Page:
Gender Bias, or Biased Reporting?

Chronicle business writer Chris Tomlinson tells us, “Our society, and our businesses, simply don’t want mothers to work.” As evidence, he cites “hundreds of other studies that have proven, time and again, that women are paid less than men for the same work.”

Replying to a claim that “Since similar results were found all over the country and in all [medical] specialties there must be some reason other than misogyny. Surely, not everyone who hires doctors shares the same prejudice,” Tomlinson writes, “Yes they do, grasshopper. Oh, how they do.”

Tomlinson and his ilk would have us believe that millions of Americans–men and women alike–arbitrarily pay women lower wages than men. They would have us believe that the only explanation is mysogyny.

If this were true, then businesses would stop hiring men. If they can save 20 percent or more on wages by hiring women rather than men, then why would they ever hire a man?

Statistics are funny things. They can be used to “prove” almost anything, particularly when used selectively and out of context. For example, 100 percent of those who ate a pickle in the 18th century are dead. Viewed out of context, we could conclude that pickles are deadly.

The “equal pay for equal work” crowd likes to cite statistics, and they particularly like to cite averages. In doing so, they treat both men and women solely as members of a group. However, taking the average of a group tells us nothing about particular individuals.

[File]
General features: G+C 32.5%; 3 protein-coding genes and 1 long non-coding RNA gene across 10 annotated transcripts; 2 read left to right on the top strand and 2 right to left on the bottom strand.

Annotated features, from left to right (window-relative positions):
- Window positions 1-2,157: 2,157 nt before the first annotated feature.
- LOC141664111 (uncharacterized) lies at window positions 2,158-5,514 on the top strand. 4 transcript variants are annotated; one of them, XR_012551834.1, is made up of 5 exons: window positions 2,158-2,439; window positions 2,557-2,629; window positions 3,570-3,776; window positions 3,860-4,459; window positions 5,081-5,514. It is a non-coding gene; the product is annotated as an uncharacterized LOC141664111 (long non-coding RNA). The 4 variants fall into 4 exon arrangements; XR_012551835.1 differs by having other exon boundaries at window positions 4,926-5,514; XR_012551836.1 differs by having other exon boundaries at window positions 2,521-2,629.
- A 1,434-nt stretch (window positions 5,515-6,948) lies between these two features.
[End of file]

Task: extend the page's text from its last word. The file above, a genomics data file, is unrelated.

Tomlinson claims that businesses pay women less simply because they are women. But he also inadvertently tells us that this isn’t true: “Women… get paid more than men until they have children. After that, they get paid less.” In other words, some women get paid less than men, but some women get paid more. This is conveniently ignored, and all women are lumped together in one group.

If childless women are paid more than men, then there is clearly no bias against women per se. Discrepancies in pay aren’t based on their sex, but on some factor or factors that Tomlinson and his cronies haven’t or won’t identify. But rather than dig deeper, they seize upon the politically popular explanation–sexism. That isn’t objective reporting. It’s biased reporting.

Comments are closed.